Emil Widlund


Why a Design Engineer career is an investment for your future


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In April 2014, I received an email.

Cool things in your portfolio

Hey Emil,

I've had a look at your portfolio, and I like what I'm seeing! I'm working at an EA Studio on titles like Battlefield, Star Wars & Mirror's Edge. Would you be interested in dropping by & grab a coffee?

I had just finished high school in Sweden the year before, and was doing some volunteering & freelancing on the side - simple branding & designed websites for local companies. A 19 year old me couldn't believe that a few UI concepts posted on Dribbble would lead to being headhunted by one of the largest gaming companies in the world.

I eventually got an offer & joined as a UI/UX Designer on the Battlefield franchise in August that same year.

I was inexperienced. I had never worked with a design team before, nor had I worked in collaboration with developers. And I had to learn everything about user experiences on TVs and gamepad controls, a medium I never had designed for.

But I had a trait that would become invaluable to this day –


I learnt a lot that first year. For every little thing I didn't fully grasp - I asked questions. I wanted to understand & learn where the technical boundaries were. I remember being frustrated that we couldn't use blur-filters as a hierarchical background layer in the UI for performance reasons.

But it somehow sparked an interest to learn more about the underlying technicalities which limited me & my team's design visions. This lead me onto a path of understanding the stack we used to build the user interfaces.

Expressing your design visions

Around the same time, I wanted more ways to express my design visions beyond static Photoshop mockups. I quickly adopted Adobe After Effects as a tool for creating high-fidelity motion pieces, which I would hand off to developers as references.

Well, that didn't quite work.

It turned out that too much creative freedom didn't translate well in the Designer -> Developer handoff. My high-fidelity UI mockups, animated in 120 FPS, could rarely be replicated in code. I was frustrated.

How could I come up with a way of expressing my design visions & ideas, that could be handed off to a developer and implemented with accuracy?

I had to design in an environment which had the same technical boundaries.

Learning JavaScript to Prototype

Should designers code?

We're all familiar with this heated question which sparked discussions on Twitter for years. I knew HTML & CSS quite well in my early design career, but I couldn't wrap my head around JavaScript. But I knew that if I could make it click – I could tap into a world of creative freedom. It would allow me to conjure up anything imaginable, in a medium that was easily shareable on the web.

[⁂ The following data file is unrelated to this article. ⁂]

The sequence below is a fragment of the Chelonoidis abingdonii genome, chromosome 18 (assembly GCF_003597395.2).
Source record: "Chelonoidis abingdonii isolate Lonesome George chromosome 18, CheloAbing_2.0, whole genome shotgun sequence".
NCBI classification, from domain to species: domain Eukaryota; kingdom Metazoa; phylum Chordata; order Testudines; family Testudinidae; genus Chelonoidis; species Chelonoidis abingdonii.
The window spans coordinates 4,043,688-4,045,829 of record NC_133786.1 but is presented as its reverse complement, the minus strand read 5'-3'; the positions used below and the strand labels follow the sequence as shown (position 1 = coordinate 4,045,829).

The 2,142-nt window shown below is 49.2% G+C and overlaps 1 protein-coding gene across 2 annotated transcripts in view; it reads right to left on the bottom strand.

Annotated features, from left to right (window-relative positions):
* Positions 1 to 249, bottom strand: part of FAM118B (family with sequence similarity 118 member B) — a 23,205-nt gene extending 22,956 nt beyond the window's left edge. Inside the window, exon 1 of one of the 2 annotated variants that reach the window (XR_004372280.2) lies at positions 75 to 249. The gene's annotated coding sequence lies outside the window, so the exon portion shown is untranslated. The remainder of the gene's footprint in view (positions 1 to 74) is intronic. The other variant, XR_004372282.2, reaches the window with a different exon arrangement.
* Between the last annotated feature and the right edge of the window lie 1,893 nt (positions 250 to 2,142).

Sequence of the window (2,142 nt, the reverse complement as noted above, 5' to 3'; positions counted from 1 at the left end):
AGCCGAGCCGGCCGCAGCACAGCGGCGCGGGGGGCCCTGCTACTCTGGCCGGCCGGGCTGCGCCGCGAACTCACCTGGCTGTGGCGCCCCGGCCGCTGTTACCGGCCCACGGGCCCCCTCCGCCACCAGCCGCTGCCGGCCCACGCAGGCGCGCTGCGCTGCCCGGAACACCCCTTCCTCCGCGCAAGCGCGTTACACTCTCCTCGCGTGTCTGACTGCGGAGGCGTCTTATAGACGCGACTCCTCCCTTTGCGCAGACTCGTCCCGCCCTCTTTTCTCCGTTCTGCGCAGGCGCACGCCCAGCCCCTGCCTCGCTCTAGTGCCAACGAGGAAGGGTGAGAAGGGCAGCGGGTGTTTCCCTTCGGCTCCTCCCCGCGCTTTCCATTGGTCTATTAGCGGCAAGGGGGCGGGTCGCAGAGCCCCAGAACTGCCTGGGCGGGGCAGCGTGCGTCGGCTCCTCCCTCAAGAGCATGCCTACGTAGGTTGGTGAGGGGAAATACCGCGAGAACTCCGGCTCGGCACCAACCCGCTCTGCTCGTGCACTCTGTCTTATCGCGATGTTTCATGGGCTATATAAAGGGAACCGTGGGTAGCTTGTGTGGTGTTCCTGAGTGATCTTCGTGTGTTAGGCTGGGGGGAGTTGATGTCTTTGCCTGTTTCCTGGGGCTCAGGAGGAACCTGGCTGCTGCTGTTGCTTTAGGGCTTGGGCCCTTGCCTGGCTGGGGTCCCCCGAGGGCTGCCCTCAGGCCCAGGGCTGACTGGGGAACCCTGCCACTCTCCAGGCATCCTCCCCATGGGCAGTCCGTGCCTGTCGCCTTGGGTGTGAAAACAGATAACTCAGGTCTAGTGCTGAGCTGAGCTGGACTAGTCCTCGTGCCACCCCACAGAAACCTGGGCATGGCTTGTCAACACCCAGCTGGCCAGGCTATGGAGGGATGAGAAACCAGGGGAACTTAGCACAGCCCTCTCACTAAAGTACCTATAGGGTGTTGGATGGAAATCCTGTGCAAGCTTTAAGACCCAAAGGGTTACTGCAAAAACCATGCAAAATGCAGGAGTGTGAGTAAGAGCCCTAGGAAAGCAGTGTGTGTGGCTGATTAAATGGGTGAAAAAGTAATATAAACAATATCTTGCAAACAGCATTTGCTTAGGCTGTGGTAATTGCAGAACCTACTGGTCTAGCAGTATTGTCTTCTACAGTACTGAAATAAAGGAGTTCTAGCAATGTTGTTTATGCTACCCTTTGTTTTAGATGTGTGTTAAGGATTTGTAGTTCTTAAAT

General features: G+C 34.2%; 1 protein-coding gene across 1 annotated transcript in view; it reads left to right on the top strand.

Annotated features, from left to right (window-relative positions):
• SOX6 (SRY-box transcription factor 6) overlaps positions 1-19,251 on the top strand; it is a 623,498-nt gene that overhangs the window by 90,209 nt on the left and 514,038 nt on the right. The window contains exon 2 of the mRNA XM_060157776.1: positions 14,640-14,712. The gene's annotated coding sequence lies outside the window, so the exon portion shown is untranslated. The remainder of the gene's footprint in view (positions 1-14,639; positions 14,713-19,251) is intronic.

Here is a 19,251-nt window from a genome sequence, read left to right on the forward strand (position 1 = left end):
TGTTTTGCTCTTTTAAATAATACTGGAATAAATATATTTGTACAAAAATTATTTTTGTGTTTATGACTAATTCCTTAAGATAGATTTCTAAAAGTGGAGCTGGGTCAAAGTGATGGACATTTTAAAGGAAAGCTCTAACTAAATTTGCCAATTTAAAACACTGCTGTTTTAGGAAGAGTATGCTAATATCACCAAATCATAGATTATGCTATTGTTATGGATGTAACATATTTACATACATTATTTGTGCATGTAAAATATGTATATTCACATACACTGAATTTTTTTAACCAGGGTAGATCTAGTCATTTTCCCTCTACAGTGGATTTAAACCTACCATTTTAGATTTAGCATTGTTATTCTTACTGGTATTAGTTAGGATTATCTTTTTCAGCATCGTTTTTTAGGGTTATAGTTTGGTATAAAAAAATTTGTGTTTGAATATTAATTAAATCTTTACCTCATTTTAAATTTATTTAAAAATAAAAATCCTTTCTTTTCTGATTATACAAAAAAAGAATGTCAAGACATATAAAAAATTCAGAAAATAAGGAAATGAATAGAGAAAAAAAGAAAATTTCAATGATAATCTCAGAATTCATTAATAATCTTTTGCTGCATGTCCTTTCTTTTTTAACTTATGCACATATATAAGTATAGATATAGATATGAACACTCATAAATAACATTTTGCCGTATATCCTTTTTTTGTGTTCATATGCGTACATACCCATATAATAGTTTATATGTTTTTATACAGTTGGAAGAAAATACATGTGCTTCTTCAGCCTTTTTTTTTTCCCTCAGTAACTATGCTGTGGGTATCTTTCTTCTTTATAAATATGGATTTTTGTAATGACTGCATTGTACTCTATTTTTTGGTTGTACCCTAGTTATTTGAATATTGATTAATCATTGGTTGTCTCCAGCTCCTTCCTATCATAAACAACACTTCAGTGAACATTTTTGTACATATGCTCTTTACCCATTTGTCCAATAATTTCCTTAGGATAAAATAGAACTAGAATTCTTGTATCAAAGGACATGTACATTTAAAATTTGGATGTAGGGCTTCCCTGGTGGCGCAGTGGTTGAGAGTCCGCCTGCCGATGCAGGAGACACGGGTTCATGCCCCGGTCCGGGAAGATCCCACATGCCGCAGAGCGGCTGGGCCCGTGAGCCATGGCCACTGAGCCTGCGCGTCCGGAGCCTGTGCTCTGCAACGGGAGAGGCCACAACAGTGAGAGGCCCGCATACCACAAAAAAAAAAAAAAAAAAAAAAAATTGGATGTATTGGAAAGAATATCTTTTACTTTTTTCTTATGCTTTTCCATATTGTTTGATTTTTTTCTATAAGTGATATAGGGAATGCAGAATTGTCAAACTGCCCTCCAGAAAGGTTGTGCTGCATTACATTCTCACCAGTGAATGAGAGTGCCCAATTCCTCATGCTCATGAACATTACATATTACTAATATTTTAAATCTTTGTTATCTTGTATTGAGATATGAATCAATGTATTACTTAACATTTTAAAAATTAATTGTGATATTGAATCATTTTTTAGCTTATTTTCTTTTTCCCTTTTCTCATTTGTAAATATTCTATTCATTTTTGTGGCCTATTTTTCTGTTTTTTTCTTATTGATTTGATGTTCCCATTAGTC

This was when I found Framer. It was something different from the "website building platform" it is now. It was a prototyping environment that used a "simplified" version of JavaScript - CoffeeScript, to create complex & limitless UI prototypes.


And luckily for me - there were plenty of tutorials, guides, examples & most importantly - a vibrant community. Framer was the new hot thing that people both loved and hated. Many designers didn't dare to learn to code in Framer, even though it was very comprehensive.

I loved it.

After multiple attempts of trying to learn JavaScript on my own, which never worked - Framer made it click. I created a wide array of prototypes and handed them off to producers, design colleagues & developers for feedback & implementation.

And as it was all JavaScript - it was easily translated to the tech stack we used. I couldn't stop coding. Combining my passion for designing user experiences, and being able to build them myself was incredible.

Gamepad + Framer = ❤️

With a newly acquired programming knowledge under the belt - I set out to build an ambitious prototyping module, bringing support for Gamepad-interactions to Framer. I got the opportunity to team up with Framer & write an article about building gamepad-empowered prototypes with their prototyping environment.


This module was later open sourced & the Gamepad-support for Framer prototypes were now possible for anyone in the community.


Using React in revolutionary ways